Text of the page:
You’ve probably heard about huskies and a condition known as hip dysplasia, but do huskies have hip problems like this regularly, or is this a myth?
Hip dysplasia is a concern for huskies, but since systems have been put in place by breeders to screen for this condition, the rate of hip dysplasia among huskies has plummeted. There is lots of data to back this up, and buying a husky from a registered breeder who adheres to these standards is the best way to reduce the likelihood of this condition affecting your husky.
It’s essential to be aware of potential hip problems that huskies can face and the data behind them, so keep reading to learn more.
Huskies And Hip Dysplasia
When you hear about husky hip problems, in most cases, they refer to hip dysplasia.
Canine hip dysplasia is a deformity of the hip that occurs during growth when the ball (the head of the femur) and socket in the pelvis grow at different rates rather than the same rate.
This results in a loose joint, leading to degenerative joint diseases and osteoarthritis.
Hip dysplasia, along with inheritable eye disease, has been a point of concern for huskies for a long time.
What The Data Shows
The OFA is the Orthopedic Foundation for Animals, the world’s largest all-breed hip register.
If a dog has an x-ray taken of its hips, these scans are sent to the OFA and reviewed by three board-certified veterinary radiologists.
A rating is then given to dogs over 24 months old (the time taken for hip dysplasia to develop), with only dogs with a rating of excellent, good, or fair allowed to join the registry and given a number.
In a study from January 1994 to December 1998, 12,087 Siberian Huskies were submitted to the OFA for evaluation. 30.5% received an ‘excellent’ rating, with only 2.2% returning as dysplastic.
From evaluations between 1974 and 1994, huskies ranked 111 out of 114 for risk of hip dysplasia, making them one of the least at-risk breeds.
I highly recommend reading the full article on the Siberian Husky Club of America’s website, which you can find here for more information about this study.
How Hip Scoring & OFA Registration Helps
Screening for hip problems has made huskies much less likely to develop these issues, especially for registered breeders who adhere to these guidelines.
If both parents are OFA registered, this is an excellent indication that the puppy will also have healthy hips.
Most registered breeders adhere to this standard, and you can always ask for proof of the registry as well, as the data is publicly available.
Hip scoring is another way to assess the condition of the hips and is used in places like Britain.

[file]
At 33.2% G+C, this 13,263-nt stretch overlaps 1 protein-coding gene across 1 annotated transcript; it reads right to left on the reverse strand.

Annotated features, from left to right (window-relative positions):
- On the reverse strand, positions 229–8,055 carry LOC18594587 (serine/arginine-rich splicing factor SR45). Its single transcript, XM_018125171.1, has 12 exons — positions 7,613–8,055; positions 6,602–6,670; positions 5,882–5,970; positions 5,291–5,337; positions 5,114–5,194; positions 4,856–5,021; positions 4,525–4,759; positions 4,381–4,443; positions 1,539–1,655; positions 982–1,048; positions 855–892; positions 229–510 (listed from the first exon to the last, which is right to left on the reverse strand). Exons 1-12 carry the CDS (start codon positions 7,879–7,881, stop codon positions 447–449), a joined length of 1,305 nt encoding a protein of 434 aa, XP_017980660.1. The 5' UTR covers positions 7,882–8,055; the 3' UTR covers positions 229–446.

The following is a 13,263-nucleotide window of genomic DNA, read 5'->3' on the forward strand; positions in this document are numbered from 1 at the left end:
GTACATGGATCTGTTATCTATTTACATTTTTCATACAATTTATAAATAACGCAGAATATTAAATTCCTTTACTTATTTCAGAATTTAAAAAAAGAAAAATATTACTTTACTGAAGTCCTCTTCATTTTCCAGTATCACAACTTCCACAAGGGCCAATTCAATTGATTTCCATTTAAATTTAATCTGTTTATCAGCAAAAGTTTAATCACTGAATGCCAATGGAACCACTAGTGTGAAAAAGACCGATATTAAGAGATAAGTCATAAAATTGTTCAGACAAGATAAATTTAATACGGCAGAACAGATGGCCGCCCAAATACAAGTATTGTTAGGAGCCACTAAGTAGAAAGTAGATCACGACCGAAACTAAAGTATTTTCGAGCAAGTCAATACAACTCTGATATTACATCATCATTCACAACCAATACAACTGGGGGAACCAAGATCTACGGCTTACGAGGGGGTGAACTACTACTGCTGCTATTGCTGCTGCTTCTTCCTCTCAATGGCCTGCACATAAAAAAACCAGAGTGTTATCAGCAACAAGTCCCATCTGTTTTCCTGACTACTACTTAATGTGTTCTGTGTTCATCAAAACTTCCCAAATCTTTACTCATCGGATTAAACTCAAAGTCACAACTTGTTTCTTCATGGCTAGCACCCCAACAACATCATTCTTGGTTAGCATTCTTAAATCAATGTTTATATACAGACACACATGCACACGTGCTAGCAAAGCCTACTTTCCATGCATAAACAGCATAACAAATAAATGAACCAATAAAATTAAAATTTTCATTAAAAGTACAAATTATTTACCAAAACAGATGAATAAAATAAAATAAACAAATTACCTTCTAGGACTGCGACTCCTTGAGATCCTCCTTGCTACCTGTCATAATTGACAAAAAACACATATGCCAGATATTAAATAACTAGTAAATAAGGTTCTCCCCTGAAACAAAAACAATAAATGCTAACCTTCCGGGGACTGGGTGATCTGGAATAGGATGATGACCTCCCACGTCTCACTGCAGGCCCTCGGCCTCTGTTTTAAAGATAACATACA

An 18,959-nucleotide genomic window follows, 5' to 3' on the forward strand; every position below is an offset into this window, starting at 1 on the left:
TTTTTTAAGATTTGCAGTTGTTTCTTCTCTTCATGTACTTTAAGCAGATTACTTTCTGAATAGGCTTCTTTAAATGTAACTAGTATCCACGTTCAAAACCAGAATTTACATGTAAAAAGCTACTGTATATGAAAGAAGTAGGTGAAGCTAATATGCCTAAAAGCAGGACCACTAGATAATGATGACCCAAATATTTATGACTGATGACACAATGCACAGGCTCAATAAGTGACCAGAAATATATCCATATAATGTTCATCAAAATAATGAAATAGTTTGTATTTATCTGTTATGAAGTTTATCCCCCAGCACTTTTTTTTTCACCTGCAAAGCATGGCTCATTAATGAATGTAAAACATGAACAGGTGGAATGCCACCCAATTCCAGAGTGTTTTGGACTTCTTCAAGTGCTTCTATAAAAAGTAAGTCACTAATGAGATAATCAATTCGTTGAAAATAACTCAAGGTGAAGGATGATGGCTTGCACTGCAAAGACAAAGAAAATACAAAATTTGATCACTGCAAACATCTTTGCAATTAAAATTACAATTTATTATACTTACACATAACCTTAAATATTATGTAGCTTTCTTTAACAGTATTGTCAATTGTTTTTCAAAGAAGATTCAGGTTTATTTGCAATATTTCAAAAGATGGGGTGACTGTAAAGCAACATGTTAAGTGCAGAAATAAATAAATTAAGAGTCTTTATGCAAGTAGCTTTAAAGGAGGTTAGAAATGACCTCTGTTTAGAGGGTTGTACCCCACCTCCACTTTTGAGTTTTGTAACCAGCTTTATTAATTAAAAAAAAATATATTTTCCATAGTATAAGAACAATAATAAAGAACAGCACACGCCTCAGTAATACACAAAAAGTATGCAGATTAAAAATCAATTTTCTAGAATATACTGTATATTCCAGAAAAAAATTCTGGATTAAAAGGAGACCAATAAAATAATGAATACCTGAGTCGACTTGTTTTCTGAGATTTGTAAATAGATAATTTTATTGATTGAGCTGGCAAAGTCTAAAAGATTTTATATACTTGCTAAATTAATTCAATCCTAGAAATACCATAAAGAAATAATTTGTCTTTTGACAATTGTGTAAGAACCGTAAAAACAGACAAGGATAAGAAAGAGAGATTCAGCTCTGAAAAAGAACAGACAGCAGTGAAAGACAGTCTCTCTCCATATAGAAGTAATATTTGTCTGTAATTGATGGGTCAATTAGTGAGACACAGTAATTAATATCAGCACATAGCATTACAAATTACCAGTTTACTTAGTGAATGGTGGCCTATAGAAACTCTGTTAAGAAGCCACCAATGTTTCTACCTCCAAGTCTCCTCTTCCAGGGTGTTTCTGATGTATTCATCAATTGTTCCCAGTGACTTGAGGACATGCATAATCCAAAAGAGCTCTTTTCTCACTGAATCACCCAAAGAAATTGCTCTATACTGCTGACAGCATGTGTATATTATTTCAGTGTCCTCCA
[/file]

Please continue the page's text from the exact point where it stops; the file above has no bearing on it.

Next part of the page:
Hip scoring relies on sending x-rays to a panel of experts at the British Veterinary Association who score the hips across nine features.
Both hips are rated, and the total is added up. The average score for Siberian Huskies is 7, and anything higher than this should be a point of concern when looking at potential husky puppies to buy.
A hip score of 0-3 is considered normal and healthy (for each hip bone), so anything of 7 or under is a good rating to look for.
How To Give Your Husky The Best Chance Of Good Hip Health
Obviously, the best way to give a husky the best chance of having healthy hips is to work with breeders who breed for this.
Health screening and OFA registration indicate how healthy a husky’s hips will be, but this is very easy to do in hindsight or if you don’t have a husky yet – so what about if you already have a husky?
Weight management greatly impacts the health of your husky’s hips as they grow.
You should always aim to keep your husky at a healthy weight, not too skinny but not overweight either, to promote better hip health.
Weight During The Puppy Phase
A study found that overweight German Shepherd puppies were twice as likely to develop hip dysplasia as their normal-weight counterparts.
Controlling weight during the puppy phase plays a significant role in preventing hip dysplasia.
Moderate Exercise While Young
Huskies are capable of incredible feats of endurance; there are no two ways about it, but you need to be careful exercising them too much while they are young.
As husky puppies grow, their hips are still developing and growing. If you exercise them too much while they are in this phase, it can cause damage to their hips and lead to an increased chance of hip dysplasia as they grow and mature.
Adult huskies need around 2 hours of exercise daily, but puppies should have less than this.
Thirty minutes to an hour is plenty for pups, and make sure that their exercise is not strenuous by choosing walking over running, for example. A lot of husky puppies will tire themselves out just through playing, so only exercise them when they need it.
Hip problems like hip dysplasia and arthritis are a concern for huskies, but if you get a husky from a registered breeder who follows health testing guidelines, the risk decreases dramatically.
Breeders are able to breed for healthy huskies that are not prone to hip problems, but this obviously doesn’t apply to everyone who already has a husky.
If you already have a husky, keeping them at a healthy weight and avoiding intense exercise while they are young are the best ways to help their hips to stay healthy.